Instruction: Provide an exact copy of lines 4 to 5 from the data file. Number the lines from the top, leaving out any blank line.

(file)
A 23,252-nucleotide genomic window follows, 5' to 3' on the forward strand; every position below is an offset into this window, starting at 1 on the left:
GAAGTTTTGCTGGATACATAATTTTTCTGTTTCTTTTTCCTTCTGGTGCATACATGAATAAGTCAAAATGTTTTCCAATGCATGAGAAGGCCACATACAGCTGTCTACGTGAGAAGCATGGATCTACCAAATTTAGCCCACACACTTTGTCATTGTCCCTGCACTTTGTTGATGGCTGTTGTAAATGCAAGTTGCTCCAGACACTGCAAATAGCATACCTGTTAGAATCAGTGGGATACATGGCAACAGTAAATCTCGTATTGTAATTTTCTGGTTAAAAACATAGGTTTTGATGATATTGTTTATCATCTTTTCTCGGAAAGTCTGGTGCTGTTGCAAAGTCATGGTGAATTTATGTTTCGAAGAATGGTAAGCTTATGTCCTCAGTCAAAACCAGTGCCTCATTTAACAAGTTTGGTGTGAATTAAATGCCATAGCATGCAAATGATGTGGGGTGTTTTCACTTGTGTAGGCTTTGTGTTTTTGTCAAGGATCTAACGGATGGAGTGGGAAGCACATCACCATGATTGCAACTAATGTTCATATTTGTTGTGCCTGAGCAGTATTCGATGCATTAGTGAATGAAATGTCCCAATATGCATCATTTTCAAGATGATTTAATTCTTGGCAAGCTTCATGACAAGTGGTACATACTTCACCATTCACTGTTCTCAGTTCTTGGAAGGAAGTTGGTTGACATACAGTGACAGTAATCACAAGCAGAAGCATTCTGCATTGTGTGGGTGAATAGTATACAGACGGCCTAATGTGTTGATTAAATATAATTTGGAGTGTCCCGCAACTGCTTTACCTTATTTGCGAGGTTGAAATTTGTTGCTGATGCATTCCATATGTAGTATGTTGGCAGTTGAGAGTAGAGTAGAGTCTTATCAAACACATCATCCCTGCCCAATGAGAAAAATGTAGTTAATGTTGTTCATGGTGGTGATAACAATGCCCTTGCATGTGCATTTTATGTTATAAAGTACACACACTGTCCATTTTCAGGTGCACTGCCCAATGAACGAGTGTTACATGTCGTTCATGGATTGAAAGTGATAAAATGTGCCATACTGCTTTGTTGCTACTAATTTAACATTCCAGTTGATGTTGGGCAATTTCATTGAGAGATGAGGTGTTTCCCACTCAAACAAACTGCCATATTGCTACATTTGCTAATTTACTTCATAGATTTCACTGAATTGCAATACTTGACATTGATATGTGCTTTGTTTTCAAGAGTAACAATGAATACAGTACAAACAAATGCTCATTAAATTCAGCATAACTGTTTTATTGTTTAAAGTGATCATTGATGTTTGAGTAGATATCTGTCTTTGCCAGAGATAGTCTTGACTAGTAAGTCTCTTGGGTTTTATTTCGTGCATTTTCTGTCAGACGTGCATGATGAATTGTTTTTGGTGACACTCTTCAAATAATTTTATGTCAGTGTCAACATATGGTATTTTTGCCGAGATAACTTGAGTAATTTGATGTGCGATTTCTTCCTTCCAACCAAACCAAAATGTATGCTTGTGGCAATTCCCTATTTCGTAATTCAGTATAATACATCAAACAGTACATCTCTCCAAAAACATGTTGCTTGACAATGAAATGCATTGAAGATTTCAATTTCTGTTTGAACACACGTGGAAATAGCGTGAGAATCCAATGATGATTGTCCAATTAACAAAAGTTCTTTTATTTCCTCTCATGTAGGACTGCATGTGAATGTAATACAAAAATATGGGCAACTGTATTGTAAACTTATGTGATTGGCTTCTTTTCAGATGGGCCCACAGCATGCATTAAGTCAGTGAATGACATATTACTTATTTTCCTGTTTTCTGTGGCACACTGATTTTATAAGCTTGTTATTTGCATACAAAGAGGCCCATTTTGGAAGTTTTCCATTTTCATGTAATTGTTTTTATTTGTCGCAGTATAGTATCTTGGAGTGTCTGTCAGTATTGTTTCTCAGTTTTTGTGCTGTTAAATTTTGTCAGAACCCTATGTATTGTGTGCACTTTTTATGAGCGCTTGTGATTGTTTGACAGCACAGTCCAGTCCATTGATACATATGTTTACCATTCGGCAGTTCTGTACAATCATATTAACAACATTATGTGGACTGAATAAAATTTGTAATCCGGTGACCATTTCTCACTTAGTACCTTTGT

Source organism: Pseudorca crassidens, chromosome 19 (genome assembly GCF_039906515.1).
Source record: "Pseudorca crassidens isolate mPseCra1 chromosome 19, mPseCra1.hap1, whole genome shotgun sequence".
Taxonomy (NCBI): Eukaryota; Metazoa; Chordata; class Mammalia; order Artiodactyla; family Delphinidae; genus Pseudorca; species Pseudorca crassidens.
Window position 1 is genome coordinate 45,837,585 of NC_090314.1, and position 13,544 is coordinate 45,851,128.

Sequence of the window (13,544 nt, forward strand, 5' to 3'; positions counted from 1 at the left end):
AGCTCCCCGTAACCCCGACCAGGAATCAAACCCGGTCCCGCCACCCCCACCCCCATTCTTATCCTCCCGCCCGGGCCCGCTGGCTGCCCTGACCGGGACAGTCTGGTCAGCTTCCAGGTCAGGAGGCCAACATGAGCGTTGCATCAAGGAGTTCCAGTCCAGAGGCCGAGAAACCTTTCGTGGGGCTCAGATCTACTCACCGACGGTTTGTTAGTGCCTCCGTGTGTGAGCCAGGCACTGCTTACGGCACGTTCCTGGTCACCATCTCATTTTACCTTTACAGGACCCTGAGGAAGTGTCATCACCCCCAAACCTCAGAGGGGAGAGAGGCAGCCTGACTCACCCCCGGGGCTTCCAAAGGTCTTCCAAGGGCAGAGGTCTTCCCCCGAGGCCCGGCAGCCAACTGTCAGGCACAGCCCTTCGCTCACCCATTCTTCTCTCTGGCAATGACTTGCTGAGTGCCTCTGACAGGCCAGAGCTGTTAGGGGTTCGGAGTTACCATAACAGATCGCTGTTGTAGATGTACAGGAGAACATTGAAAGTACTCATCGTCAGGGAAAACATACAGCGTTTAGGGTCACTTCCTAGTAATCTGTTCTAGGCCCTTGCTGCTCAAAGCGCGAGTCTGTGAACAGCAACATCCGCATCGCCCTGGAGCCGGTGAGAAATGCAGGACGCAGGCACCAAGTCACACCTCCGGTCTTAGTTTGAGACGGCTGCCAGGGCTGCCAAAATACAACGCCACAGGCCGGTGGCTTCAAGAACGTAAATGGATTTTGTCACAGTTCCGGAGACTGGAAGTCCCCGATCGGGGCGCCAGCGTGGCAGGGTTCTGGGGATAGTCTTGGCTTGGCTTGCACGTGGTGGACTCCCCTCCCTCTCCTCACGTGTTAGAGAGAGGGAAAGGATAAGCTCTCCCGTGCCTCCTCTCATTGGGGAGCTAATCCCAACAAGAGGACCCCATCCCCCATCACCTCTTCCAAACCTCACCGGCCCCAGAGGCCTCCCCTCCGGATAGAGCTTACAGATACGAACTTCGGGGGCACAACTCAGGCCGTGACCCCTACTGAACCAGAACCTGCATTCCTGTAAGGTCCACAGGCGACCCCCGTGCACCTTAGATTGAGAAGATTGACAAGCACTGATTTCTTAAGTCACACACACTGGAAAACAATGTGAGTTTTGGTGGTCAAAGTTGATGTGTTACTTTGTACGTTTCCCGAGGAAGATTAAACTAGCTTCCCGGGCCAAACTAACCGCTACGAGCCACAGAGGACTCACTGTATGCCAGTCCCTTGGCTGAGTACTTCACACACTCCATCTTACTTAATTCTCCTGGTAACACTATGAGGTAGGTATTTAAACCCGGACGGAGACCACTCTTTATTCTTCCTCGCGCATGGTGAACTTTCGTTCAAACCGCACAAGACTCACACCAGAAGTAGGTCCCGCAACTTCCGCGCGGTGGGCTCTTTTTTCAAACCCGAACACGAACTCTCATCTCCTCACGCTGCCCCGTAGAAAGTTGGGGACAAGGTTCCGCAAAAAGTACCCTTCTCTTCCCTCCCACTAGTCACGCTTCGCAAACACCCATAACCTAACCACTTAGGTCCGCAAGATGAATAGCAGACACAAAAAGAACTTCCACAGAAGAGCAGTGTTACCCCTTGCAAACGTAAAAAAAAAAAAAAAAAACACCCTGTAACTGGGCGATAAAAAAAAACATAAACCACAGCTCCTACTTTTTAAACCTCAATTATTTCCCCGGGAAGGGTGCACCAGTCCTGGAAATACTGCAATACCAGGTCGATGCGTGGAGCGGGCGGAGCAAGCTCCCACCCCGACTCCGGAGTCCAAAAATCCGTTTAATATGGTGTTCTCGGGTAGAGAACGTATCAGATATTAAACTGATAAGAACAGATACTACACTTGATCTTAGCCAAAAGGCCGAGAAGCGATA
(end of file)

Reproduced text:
Source record: "Pseudorca crassidens isolate mPseCra1 chromosome 19, mPseCra1.hap1, whole genome shotgun sequence".
Taxonomy (NCBI): Eukaryota; Metazoa; Chordata; class Mammalia; order Artiodactyla; family Delphinidae; genus Pseudorca; species Pseudorca crassidens.